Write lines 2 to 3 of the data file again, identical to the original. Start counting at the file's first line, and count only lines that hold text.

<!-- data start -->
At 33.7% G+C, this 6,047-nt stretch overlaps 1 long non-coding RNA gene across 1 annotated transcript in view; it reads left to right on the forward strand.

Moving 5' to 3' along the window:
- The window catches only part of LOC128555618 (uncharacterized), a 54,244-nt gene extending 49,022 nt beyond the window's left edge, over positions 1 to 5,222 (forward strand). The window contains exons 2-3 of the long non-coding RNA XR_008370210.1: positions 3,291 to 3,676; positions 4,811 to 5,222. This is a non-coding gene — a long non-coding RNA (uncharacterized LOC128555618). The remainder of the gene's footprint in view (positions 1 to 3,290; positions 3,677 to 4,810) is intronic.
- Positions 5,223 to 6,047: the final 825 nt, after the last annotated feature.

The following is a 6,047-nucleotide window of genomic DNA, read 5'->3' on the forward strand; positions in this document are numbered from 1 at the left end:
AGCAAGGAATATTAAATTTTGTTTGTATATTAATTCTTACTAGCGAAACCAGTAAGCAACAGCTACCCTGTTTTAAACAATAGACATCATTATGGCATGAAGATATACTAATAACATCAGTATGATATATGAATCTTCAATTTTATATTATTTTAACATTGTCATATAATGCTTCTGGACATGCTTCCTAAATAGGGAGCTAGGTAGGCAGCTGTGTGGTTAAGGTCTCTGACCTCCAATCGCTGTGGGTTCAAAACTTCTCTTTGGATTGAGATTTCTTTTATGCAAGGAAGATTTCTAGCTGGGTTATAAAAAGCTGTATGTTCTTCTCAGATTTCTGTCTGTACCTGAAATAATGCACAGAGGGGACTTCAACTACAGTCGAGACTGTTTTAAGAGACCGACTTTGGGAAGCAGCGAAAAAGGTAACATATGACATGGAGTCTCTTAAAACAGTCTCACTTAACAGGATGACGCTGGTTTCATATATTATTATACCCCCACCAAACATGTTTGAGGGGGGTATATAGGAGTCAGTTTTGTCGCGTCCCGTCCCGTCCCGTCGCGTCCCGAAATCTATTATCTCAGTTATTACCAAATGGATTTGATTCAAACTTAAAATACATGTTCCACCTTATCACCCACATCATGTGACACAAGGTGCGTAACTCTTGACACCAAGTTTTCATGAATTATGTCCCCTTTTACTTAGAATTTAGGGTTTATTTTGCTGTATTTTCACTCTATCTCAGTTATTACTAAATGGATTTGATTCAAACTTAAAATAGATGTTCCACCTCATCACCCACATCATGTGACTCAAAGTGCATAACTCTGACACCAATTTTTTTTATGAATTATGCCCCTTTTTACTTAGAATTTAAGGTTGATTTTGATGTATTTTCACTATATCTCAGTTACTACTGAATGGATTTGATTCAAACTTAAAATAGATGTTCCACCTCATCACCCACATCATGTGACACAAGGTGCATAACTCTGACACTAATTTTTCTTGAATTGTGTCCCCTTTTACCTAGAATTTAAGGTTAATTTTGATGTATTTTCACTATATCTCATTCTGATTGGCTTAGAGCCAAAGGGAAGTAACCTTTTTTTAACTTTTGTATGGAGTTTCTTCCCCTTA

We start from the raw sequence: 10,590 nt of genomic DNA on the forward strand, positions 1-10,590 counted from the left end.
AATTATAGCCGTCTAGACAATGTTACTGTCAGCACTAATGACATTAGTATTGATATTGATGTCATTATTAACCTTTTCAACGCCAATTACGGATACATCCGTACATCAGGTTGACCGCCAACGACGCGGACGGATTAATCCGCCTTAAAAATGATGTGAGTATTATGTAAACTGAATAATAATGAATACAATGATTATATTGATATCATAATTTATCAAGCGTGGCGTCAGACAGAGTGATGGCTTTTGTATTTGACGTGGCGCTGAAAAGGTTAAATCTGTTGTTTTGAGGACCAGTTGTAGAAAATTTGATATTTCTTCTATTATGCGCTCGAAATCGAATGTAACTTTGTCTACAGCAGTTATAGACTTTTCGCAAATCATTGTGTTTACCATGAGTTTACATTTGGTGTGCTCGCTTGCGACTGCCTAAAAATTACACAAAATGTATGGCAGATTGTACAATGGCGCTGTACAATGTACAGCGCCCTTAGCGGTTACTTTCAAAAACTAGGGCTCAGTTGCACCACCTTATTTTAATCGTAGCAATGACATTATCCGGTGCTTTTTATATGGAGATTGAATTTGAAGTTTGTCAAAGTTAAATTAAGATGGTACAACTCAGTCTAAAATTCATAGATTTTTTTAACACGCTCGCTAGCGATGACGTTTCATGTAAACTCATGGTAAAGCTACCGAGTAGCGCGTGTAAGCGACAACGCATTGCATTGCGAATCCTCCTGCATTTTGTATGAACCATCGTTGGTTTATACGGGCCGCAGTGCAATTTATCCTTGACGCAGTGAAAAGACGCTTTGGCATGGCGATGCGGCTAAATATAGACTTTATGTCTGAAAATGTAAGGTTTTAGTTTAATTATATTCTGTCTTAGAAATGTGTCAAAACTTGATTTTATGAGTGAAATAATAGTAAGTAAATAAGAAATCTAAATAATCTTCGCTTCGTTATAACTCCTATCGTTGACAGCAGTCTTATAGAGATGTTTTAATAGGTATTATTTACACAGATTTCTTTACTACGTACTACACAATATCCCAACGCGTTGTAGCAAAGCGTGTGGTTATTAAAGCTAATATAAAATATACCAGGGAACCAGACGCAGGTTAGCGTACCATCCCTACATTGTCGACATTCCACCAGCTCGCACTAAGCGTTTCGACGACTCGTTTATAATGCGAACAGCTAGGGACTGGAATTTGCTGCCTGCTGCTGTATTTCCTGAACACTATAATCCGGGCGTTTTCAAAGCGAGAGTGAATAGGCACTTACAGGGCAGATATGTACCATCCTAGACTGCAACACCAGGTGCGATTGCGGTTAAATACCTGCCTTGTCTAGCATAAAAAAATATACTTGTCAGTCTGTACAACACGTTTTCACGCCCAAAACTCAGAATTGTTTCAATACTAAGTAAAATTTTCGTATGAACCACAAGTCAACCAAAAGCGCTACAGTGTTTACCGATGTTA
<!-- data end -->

Moving 5' to 3' along the window:
- The window catches only part of LOC128555618 (uncharacterized), a 54,244-nt gene extending 49,022 nt beyond the window's left edge, over positions 1 to 5,222 (forward strand). The window contains exons 2-3 of the long non-coding RNA XR_008370210.1: positions 3,291 to 3,676; positions 4,811 to 5,222. This is a non-coding gene — a long non-coding RNA (uncharacterized LOC128555618). The remainder of the gene's footprint in view (positions 1 to 3,290; positions 3,677 to 4,810) is intronic.